- 1840 — The citizenship question wasn’t asked this year. It wasn’t included in 1850 or 1860, either, although those questionnaires did ask about a person’s “place of birth,” a question that the government would continue to ask, in some form, through today.
- 1870 — The first census following the Civil War asked two specific citizenship questions: “Is the person a male citizen of the United States of 21 years or upwards?” and “Is the person a male citizen of the United States of 21 years or upwards whose right to vote is denied or abridged on grounds other than ‘rebellion or other crime?'”
- 1880 — The census did not include any citizenship questions.
- 1890 — The citizenship question returned this year, asking: “Is the person naturalized?” That question remained in the next four questionnaires, adding the phrase “or an alien” in 1910, 1920 and 1930.
- 1940 — The census included this question: “If foreign born, is the person a citizen?” The 1950 census included the same question.
- 1960 — This census did not include a citizenship question.
- 1970 — The short-form questionnaire sent to every household did not include a citizenship question, but the supplemental long-form questionnaire sent to some households asked: “For persons born in a foreign country- Is the person naturalized?” The 1980 census handled the question in a similar manner.
- 1990 — The short-form questionnaire sent to every household again did not ask about citizenship, but the long form sent to some households asked: “Is this person a citizen of the United States?” The same was true for the 2000 census.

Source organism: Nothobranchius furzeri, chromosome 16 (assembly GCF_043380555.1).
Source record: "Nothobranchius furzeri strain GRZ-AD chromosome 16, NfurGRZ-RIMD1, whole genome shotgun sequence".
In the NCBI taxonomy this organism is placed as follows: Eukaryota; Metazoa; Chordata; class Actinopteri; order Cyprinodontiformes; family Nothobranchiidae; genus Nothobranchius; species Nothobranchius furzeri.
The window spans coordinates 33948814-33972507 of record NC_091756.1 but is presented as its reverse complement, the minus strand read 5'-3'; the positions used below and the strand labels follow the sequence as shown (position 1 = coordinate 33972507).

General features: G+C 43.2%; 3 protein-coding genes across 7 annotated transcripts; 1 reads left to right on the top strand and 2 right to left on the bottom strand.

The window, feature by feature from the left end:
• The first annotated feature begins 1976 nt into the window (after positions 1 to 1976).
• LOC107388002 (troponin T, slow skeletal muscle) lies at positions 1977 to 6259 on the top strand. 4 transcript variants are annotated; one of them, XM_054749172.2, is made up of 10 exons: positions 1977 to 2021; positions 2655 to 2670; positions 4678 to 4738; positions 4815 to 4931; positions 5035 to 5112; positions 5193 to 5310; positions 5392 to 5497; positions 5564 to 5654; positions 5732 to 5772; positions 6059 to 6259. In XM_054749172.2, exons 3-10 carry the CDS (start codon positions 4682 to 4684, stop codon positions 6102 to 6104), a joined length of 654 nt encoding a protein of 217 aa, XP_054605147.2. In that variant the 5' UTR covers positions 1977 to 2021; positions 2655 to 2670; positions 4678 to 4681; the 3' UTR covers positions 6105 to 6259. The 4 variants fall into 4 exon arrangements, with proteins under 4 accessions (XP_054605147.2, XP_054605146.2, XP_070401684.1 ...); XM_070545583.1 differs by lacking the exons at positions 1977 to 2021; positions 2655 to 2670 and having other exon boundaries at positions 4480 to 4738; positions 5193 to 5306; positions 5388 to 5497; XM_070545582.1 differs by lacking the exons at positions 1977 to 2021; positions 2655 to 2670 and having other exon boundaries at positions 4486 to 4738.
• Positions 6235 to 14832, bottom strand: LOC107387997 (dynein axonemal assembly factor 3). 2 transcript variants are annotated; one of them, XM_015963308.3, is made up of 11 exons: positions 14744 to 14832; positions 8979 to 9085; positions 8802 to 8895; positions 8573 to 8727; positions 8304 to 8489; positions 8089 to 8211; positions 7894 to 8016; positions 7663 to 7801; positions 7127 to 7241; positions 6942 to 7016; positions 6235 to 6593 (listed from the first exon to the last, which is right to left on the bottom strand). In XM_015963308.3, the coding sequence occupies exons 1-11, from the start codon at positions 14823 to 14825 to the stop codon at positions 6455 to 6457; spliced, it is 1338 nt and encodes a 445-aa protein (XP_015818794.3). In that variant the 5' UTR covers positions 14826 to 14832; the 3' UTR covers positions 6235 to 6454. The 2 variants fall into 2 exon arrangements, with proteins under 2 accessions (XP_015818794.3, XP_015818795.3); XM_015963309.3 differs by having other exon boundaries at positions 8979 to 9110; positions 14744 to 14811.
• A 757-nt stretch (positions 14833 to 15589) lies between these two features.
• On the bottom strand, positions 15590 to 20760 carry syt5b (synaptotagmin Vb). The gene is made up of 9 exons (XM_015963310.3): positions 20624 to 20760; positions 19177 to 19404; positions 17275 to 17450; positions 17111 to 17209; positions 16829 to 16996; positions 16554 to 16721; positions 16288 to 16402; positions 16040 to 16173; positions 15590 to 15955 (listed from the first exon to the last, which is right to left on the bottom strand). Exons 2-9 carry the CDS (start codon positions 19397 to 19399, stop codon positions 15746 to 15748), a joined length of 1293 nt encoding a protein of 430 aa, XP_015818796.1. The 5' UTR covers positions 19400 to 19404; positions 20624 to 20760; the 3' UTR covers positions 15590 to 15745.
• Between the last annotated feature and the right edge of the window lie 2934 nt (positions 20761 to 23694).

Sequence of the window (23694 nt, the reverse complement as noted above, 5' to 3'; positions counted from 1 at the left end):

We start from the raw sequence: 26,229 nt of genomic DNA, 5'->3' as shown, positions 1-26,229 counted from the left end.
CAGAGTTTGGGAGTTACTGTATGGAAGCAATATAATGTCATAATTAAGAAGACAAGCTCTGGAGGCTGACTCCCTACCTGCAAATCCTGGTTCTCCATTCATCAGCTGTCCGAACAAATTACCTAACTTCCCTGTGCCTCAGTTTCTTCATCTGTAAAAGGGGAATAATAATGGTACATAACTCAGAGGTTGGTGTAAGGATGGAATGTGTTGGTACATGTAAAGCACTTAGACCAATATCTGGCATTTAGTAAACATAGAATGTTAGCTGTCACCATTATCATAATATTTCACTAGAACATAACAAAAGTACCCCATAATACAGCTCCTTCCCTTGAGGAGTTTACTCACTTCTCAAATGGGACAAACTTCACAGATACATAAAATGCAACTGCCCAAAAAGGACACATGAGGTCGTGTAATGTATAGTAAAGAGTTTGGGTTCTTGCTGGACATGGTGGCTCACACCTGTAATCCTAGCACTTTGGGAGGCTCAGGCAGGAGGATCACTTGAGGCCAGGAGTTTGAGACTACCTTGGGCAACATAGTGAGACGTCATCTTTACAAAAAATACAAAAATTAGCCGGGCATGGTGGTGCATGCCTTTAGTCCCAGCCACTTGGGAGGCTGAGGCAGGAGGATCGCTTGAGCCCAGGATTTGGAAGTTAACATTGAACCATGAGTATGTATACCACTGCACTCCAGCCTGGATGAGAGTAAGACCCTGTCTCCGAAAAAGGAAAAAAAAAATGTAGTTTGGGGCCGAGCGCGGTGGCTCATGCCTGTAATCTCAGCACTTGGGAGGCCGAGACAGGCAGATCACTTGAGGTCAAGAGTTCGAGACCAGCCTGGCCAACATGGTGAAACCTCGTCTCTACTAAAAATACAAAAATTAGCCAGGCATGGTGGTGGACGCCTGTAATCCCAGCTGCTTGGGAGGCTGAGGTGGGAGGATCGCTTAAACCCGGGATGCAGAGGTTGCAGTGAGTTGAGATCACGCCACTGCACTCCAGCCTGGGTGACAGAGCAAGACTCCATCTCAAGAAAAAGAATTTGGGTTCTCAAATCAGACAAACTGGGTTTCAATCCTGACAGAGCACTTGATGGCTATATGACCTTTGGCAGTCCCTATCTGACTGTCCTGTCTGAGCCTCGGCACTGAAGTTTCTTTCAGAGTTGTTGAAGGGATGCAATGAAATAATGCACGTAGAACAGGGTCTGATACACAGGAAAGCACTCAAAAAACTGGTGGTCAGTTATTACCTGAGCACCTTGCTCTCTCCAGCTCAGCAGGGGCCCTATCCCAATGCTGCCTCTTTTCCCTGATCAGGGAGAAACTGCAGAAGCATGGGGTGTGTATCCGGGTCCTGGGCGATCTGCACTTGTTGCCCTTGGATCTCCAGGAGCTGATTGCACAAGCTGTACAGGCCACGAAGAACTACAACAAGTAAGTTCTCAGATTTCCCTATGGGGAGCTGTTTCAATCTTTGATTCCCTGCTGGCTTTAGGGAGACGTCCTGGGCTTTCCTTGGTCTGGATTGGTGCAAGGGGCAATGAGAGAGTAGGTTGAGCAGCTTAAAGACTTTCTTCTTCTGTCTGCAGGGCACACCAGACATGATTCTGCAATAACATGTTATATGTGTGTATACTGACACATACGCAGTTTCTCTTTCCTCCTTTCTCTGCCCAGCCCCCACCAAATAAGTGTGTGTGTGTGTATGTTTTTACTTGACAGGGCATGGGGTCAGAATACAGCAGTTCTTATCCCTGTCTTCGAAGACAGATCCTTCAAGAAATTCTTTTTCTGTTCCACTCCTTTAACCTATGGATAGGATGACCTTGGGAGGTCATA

- 2005 — The first American Community Survey was sent out with this question: “Is this person a citizen of the United States?”
- 2010 — The decennial census sent to every U.S. household did not include a citizenship question, like all of the short-form questionnaires since 1960. The American Community Survey, which had replaced the long-form census, included the same citizenship question as it did in 2005 and continues to today.
As the timeline shows, Obama did not remove the citizenship question from the census.
Plans to replace the long-form questionnaire with the American Community Survey were underway during the Clinton administration and the shift happened during the Bush administration. The 2010 census that occurred during the Obama administration handled the citizenship question the same way it had been since 1970; there was no citizenship question on the short-form questionnaire sent to every U.S. household, but a citizenship question was asked on the supplemental form sent out to a smaller sample of households.
Department of Commerce v. New York. No. 18–966. Supreme Court of the U.S. 27 Jun 2019.
U.S. Census Bureau. Index of Questions. Accessed 11 Jul 2019.
U.S. Census Bureau. “The American Community Survey: The Census Bureau’s Plan to Provide Timely 21st Century Data.” 1997.
U.S. Census Bureau. American Community Survey (ACS) Questionnaire Archive. Accessed 11 Jul 2019.